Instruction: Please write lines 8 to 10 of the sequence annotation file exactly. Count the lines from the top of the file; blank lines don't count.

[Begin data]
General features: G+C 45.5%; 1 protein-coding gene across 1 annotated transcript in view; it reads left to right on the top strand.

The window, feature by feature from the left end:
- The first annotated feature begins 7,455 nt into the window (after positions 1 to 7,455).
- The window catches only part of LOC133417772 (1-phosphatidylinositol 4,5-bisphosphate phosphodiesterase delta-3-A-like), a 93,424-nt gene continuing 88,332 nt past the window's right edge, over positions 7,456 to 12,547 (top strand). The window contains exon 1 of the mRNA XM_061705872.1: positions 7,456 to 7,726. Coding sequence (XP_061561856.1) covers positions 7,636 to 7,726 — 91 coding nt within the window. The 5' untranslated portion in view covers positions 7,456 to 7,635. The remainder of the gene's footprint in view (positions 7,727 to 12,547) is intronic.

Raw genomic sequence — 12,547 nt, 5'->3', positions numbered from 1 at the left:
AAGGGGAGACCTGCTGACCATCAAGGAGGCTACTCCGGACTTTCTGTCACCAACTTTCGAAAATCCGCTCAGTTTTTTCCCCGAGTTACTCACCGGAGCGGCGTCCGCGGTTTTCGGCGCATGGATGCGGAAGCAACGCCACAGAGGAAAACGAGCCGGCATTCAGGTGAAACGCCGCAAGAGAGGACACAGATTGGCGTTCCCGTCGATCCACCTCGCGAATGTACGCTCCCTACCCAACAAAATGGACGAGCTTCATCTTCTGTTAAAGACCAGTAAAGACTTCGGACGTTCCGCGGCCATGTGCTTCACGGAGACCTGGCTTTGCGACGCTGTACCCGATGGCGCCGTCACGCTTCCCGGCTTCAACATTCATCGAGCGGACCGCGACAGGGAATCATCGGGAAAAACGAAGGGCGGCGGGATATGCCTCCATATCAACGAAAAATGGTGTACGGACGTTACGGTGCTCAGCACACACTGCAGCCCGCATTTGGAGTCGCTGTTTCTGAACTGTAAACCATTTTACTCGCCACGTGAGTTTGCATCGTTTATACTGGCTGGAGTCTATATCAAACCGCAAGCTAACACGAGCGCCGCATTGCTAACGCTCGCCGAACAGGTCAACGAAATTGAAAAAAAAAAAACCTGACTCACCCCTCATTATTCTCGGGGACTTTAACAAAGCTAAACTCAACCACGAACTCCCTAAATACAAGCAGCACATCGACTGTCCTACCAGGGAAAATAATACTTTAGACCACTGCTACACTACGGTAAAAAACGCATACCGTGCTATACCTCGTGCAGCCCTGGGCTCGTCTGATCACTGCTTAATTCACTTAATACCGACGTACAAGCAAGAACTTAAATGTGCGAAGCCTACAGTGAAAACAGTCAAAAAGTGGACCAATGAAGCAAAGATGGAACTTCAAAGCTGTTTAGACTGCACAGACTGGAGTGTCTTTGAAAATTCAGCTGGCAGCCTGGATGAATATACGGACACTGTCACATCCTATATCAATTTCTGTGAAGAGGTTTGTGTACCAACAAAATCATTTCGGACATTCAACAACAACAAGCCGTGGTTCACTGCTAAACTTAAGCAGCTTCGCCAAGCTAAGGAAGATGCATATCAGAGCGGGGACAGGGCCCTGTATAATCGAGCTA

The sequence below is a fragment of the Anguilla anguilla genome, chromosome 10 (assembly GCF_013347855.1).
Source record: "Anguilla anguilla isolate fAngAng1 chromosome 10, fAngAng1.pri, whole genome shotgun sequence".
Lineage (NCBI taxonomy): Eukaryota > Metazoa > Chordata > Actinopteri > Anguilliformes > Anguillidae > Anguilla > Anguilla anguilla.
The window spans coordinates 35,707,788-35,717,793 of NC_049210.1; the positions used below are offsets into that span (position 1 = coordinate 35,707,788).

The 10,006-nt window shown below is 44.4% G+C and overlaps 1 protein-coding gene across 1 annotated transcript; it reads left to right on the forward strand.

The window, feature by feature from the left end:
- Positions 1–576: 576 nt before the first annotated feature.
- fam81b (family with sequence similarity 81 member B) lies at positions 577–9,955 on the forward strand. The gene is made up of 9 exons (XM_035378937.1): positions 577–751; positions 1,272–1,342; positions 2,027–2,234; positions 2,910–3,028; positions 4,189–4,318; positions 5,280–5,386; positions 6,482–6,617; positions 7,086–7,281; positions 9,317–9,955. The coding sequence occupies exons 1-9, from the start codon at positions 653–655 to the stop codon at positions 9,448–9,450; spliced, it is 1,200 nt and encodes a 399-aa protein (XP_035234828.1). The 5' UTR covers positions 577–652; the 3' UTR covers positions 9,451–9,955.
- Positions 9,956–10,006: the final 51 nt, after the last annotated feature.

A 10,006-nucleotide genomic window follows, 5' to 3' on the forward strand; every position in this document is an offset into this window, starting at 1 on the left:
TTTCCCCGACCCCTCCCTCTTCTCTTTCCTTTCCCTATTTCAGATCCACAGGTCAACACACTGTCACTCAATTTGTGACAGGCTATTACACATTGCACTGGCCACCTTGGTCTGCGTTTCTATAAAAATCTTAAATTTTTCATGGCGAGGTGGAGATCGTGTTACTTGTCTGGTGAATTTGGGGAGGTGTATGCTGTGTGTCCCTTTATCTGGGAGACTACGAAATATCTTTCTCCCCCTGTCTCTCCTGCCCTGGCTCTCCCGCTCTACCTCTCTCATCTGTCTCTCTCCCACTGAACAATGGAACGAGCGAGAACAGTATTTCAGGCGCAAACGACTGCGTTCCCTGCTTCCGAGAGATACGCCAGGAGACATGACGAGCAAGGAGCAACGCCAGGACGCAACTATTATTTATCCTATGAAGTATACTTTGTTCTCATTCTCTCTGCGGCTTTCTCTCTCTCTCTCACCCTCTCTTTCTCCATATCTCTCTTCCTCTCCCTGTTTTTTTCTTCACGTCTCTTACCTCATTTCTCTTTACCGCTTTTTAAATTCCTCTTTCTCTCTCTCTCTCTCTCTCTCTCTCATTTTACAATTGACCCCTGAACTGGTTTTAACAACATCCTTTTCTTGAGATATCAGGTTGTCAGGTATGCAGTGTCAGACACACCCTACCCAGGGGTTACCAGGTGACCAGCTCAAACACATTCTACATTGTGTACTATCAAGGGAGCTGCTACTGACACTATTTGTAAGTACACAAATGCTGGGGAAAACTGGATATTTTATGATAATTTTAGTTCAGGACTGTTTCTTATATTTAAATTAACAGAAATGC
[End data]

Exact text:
Source record: "Anguilla anguilla isolate fAngAng1 chromosome 10, fAngAng1.pri, whole genome shotgun sequence".
Lineage (NCBI taxonomy): Eukaryota > Metazoa > Chordata > Actinopteri > Anguilliformes > Anguillidae > Anguilla > Anguilla anguilla.
The window spans coordinates 35,707,788-35,717,793 of NC_049210.1; the positions used below are offsets into that span (position 1 = coordinate 35,707,788).